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 Post subject: Re: Irish referendum thread
PostPosted: Fri Jun 20, 2008 8:57 am 

Joined: Sun Jul 03, 2005 11:11 am
Posts: 6700
Are the Prince's speeches written by the FCO too?

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If you don't get grumpy as you grow older then you aren't paying attention


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 Post subject: Re: Irish referendum thread
PostPosted: Fri Jun 20, 2008 9:43 am 

Joined: Fri Apr 21, 2006 11:52 am
Posts: 210
Location: Ayrshire
John Archer wrote:
Talking of silver bullets and such, here's an IQ test for future generations:

Perceval is to Bellingham as Brown is to ___________?


Oh, me, me me! Can I do it? Please.


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 Post subject: Re: Irish referendum thread
PostPosted: Fri Jun 20, 2008 10:46 am 
Even though the Queen may not in practice be able formally to withhold Royal Assent (though, come to think of it, what has changed since Queen Anne actually did do that in 1707 ??) surely she could let her misgivings be known - if she has any that is.

It would be interesting to know how Mrs Windsor regards the Coronation Oath she made in 1953. Does it count for anything at all or was it just words? If the latter then it would seem there's no one minding the constitutional shop ...


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 Post subject: Re: Irish referendum thread
PostPosted: Fri Jun 20, 2008 11:19 am 
SandyRham wrote:
JA:
Bloggers!

Great answer. If true it would be wonderful — the only power bloggers have is their arguments and in a proper democracy those should be all that is needed to fell the beast. It would be a very healthy sign indeed.

But no, Sandy, I have consulted the setter and he tells me that he had something a little more direct in mind. :)


Davehannah wrote:
Oh, me, me me! Can I do it? Please.

Dave, You're clearly destined for great things. That reveals an IQ at the genius level. :lol:


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 Post subject: Re: Irish referendum thread
PostPosted: Fri Jun 20, 2008 11:23 am 
Clarence wrote:
Quote:
I really can't see him and The Queen falling out over this one.


John, I hope you're right because the next generation is distinctly iffy:

http://eureferendum.blogspot.com/2008/0 ... es-eu.html

Yes, he does seem a little under the weather. Perhaps a few heavy-duty 'clinical' sessions with the Duke would sort him out. A fillip for his tired spirit maybe?

I hope so. It would be a shame if he had to be admitted for a coronation bypass.


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 Post subject: Re: Irish referendum thread
PostPosted: Fri Jun 20, 2008 12:28 pm 

Joined: Mon Aug 01, 2005 8:47 pm
Posts: 4434
It seems the tactics are clear now, continue the ratification process everywhere, to get 26 signed up and then use that lever to shame/scare the Irish into voteing yes next time.

This is vital as the EU is exposed as of now to someone calling them out, under their own rules, as they state that it must be unanimous, or the treaty fails. So surely they are open to challenge, via the Courts, as is our present shower of a government, for when the Lisbon Lie was put before Parliament, it was on the understanding that unananimity was required. Therefore the Treaty is now no longer the same legal entity, that Parliament voted on.

Also the case can be argued that we cannot and do not live under a system, that is allowed to change the rules/laws, as it sees fit, without going through the correct motions, or else all common and contract law becomes null and void.

You can't have a stable or fair system of governance, where the rules/laws change, to suit only one side, if and when they feel like it. We can thank the ghastly Clarke for this concept, for during an earlier ERM crisis, they should have torn it up, but instead of following the rules, he said why not ignore them, which they did and the ERM lived for another day.....but legally it should have died, and no-one challenged that. Ever since then the EU has been getting away with just ignoreing it's own rules, whenever it needed to.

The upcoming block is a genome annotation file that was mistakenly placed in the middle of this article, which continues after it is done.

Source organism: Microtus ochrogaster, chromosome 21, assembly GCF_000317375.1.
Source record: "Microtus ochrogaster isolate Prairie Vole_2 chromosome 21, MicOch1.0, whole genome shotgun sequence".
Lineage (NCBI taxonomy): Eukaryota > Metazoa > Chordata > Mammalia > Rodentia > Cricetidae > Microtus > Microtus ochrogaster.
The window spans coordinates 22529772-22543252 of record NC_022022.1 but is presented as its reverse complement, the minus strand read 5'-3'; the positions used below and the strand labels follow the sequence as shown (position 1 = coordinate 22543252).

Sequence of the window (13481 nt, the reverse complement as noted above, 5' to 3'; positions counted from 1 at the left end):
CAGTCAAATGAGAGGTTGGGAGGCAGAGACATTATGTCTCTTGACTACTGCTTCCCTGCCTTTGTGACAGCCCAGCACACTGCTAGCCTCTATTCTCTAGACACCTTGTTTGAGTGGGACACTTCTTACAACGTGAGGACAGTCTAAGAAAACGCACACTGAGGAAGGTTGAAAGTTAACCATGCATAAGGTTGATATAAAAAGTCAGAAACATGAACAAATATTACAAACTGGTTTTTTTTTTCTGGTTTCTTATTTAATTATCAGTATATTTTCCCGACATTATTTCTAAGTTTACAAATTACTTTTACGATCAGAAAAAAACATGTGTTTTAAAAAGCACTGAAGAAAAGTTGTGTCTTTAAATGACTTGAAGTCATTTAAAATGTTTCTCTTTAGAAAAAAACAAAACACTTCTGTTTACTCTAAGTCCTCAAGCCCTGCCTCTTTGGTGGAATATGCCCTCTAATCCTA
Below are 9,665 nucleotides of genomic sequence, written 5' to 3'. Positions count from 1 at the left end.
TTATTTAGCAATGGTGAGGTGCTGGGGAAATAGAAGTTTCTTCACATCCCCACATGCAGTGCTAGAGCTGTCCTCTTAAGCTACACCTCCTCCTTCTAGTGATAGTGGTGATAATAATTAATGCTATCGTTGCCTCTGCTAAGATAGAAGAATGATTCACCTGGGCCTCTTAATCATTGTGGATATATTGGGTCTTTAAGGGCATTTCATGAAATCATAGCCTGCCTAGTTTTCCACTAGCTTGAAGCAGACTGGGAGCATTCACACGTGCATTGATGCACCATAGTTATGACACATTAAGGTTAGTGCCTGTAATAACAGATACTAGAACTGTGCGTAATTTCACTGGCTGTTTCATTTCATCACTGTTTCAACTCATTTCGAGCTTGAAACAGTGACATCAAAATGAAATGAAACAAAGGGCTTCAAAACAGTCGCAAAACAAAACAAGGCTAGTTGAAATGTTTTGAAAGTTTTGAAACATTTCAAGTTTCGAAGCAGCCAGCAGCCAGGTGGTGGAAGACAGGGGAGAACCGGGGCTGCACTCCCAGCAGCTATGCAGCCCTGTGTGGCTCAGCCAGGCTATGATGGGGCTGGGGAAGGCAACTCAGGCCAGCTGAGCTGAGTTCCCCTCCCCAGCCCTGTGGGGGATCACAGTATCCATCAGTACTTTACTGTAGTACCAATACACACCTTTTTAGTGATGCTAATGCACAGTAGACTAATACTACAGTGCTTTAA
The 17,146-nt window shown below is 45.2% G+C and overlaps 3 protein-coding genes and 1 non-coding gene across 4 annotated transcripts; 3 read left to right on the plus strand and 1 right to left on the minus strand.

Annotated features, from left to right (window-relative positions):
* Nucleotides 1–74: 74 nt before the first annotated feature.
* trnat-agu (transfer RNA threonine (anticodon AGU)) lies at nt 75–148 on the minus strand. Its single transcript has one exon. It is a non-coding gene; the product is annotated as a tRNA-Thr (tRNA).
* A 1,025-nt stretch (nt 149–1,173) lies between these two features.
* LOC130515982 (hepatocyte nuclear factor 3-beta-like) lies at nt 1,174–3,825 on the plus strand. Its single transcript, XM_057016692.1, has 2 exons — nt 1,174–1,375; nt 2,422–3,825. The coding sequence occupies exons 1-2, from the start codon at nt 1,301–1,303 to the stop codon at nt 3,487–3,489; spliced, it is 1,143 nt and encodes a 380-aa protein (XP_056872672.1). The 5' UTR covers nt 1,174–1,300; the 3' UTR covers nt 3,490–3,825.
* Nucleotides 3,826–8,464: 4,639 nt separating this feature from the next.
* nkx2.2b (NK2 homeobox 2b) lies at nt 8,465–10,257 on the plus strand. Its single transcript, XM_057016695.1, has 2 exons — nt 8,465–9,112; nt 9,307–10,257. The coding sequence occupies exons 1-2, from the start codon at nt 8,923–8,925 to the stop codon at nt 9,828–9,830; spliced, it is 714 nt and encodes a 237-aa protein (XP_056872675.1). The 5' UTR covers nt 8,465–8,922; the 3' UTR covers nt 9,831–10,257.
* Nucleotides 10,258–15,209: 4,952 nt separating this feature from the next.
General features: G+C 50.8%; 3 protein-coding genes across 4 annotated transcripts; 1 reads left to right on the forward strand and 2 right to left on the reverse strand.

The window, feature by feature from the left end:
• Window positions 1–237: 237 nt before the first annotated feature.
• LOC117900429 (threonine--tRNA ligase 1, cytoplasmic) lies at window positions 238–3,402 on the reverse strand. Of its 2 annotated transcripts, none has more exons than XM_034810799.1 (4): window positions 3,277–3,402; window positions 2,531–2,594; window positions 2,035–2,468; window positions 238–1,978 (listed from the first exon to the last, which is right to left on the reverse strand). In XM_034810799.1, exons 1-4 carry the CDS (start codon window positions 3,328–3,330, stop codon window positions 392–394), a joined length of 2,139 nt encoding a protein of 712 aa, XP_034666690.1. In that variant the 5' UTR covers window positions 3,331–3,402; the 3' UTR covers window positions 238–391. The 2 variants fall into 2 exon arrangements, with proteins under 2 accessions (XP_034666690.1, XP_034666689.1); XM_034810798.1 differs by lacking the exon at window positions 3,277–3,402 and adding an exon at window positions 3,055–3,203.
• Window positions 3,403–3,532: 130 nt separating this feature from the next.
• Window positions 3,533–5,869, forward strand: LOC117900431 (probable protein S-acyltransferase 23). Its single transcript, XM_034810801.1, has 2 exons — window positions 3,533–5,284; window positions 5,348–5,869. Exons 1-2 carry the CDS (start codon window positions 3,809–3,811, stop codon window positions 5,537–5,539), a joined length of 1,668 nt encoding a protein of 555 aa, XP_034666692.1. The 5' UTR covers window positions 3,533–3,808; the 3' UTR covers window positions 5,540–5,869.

Maybe Mr Wheeler and his freinds might like to look at this angle, if their current attempt fails.


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 Post subject: Re: Irish referendum thread
PostPosted: Fri Jun 20, 2008 1:24 pm 
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Joined: Tue Aug 09, 2005 12:46 am
Posts: 2153
Location: Pembrokeshre
BREAKING NEWS BBC World at 1 - high court has ordered Britain to delay ratification

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 Post subject: Re: Irish referendum thread
PostPosted: Fri Jun 20, 2008 1:31 pm 

Joined: Sun Apr 08, 2007 12:29 pm
Posts: 9
"The court expects judgment to be handed down next week. The defendants are invited to stay their hand voluntarily until judgment."

Not ordered. Just asked to do so voluntarily.


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 Post subject: Re: Irish referendum thread
PostPosted: Fri Jun 20, 2008 1:33 pm 

Joined: Thu Jun 19, 2008 9:02 pm
Posts: 6
Julian Williams wrote:
BREAKING NEWS BBC World at 1 - high court has ordered Britain to delay ratification


Not quite. the wording in a direction published on Friday Lord Justice Richards was:
Quote:
"The court is very surprised that the government apparently proposes to ratify while the claimant's challenge to the decision not to hold a referendum on ratification is before the court.

"The court expects judgment to be handed down next week. The defendants are invited to stay their hand voluntarily until judgment."


and it is that word voluntarily that the government will now ignore and ratify irrespective now of both the peoples wishes and the courts.


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 Post subject: Re: Irish referendum thread
PostPosted: Fri Jun 20, 2008 1:45 pm 

Joined: Sun Apr 08, 2007 12:29 pm
Posts: 9
"In a direction published on Friday Lord Justice Richards said: "The court is very surprised that the government apparently proposes to ratify while the claimant's challenge to the decision not to hold a referendum on ratification is before the court.

"The court expects judgement to be handed down next week. The defendants are invited to stay their hand voluntarily until judgement."

He warned that if they do not, Mr Wheeler will be invited to seek an injunction to stop ratification going ahead. "


Some grounds for optimism afterall.


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 Post subject: Irish referendum thread